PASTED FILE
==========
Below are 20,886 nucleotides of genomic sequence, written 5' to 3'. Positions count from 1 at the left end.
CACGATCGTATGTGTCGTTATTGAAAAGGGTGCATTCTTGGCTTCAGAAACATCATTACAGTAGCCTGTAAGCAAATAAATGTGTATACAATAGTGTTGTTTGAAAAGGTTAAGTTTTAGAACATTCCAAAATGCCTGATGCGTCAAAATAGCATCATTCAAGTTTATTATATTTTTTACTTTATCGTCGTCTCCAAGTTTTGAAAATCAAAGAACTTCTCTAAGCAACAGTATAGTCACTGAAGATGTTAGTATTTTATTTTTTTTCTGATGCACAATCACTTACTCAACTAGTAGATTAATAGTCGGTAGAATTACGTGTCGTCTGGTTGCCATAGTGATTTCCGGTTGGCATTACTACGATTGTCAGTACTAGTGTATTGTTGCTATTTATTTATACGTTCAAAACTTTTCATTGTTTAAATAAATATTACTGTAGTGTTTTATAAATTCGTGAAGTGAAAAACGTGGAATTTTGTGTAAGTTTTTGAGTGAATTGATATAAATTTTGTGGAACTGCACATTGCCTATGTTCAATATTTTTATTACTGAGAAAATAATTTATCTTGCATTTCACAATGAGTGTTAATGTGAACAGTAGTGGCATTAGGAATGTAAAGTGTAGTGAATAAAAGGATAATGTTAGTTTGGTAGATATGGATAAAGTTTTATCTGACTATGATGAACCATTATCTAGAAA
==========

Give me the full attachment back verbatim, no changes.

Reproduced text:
Below are 20,886 nucleotides of genomic sequence, written 5' to 3'. Positions count from 1 at the left end.
CACGATCGTATGTGTCGTTATTGAAAAGGGTGCATTCTTGGCTTCAGAAACATCATTACAGTAGCCTGTAAGCAAATAAATGTGTATACAATAGTGTTGTTTGAAAAGGTTAAGTTTTAGAACATTCCAAAATGCCTGATGCGTCAAAATAGCATCATTCAAGTTTATTATATTTTTTACTTTATCGTCGTCTCCAAGTTTTGAAAATCAAAGAACTTCTCTAAGCAACAGTATAGTCACTGAAGATGTTAGTATTTTATTTTTTTTCTGATGCACAATCACTTACTCAACTAGTAGATTAATAGTCGGTAGAATTACGTGTCGTCTGGTTGCCATAGTGATTTCCGGTTGGCATTACTACGATTGTCAGTACTAGTGTATTGTTGCTATTTATTTATACGTTCAAAACTTTTCATTGTTTAAATAAATATTACTGTAGTGTTTTATAAATTCGTGAAGTGAAAAACGTGGAATTTTGTGTAAGTTTTTGAGTGAATTGATATAAATTTTGTGGAACTGCACATTGCCTATGTTCAATATTTTTATTACTGAGAAAATAATTTATCTTGCATTTCACAATGAGTGTTAATGTGAACAGTAGTGGCATTAGGAATGTAAAGTGTAGTGAATAAAAGGATAATGTTAGTTTGGTAGATATGGATAAAGTTTTATCTGACTATGATGAACCATTATCTAGAAA